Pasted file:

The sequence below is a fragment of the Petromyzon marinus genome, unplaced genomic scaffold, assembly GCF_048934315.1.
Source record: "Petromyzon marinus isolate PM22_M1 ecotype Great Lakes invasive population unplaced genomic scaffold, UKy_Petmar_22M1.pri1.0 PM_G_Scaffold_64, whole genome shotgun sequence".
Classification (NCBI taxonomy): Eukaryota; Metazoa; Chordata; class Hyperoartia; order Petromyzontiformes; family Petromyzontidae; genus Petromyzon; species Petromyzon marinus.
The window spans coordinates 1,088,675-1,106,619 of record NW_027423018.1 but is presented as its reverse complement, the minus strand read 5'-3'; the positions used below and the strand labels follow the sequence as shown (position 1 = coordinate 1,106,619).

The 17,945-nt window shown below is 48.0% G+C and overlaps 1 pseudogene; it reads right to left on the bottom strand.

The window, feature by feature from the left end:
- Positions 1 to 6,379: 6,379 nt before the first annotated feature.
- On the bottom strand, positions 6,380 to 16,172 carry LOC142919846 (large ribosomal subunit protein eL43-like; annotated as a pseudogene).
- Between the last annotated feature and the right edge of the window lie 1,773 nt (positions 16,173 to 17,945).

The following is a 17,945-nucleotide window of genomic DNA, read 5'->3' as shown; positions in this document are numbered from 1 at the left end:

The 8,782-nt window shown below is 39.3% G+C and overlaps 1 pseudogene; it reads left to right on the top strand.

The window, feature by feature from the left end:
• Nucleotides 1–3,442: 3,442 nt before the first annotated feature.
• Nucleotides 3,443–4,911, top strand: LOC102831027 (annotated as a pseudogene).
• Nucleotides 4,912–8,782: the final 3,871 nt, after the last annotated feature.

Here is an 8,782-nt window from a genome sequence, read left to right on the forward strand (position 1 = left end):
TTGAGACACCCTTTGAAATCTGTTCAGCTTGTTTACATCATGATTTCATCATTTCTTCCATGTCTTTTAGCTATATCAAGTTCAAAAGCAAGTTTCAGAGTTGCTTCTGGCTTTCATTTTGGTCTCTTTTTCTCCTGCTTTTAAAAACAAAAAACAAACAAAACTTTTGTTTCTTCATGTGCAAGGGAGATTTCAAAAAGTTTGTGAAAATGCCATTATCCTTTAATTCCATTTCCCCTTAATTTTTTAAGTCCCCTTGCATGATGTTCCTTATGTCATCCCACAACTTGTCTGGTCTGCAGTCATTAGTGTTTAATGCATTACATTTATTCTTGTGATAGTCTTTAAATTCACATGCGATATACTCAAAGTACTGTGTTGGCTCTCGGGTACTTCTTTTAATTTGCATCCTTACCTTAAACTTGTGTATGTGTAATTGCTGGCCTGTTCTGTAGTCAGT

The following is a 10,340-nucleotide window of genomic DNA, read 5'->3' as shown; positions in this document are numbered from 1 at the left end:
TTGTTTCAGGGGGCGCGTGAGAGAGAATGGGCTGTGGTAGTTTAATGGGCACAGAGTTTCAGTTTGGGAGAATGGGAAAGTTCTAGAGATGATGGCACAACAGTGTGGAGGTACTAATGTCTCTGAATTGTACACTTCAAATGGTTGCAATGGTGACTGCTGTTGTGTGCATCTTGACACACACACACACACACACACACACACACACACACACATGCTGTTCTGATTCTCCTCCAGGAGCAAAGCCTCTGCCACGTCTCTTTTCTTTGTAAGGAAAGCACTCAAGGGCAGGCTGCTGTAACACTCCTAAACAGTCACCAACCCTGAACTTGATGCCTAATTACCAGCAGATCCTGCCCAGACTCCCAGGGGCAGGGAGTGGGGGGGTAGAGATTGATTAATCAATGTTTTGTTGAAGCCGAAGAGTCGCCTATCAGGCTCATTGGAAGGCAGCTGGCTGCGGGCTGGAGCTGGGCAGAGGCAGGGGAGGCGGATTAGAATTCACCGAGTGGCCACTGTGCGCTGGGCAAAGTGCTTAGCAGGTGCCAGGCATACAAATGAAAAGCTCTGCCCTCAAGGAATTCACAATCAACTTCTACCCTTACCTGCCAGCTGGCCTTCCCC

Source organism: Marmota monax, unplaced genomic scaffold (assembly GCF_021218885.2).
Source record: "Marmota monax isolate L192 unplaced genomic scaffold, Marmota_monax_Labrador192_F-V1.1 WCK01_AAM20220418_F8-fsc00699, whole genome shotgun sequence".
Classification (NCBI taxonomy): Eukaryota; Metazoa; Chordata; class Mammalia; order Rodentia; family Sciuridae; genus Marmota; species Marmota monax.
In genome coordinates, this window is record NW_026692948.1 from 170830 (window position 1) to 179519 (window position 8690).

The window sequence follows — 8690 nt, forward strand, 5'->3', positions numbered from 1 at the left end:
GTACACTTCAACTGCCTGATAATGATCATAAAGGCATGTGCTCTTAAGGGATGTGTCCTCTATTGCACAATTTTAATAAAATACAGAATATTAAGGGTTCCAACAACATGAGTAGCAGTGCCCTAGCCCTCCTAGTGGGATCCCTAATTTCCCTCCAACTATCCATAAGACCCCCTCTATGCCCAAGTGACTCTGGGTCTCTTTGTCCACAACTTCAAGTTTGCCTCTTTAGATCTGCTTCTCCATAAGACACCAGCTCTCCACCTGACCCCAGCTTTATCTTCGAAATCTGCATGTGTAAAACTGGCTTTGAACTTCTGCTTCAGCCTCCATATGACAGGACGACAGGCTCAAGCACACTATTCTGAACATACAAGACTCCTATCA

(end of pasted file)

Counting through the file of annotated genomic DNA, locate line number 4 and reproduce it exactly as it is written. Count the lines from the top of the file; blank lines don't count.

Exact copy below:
The window spans coordinates 1,088,675-1,106,619 of record NW_027423018.1 but is presented as its reverse complement, the minus strand read 5'-3'; the positions used below and the strand labels follow the sequence as shown (position 1 = coordinate 1,106,619).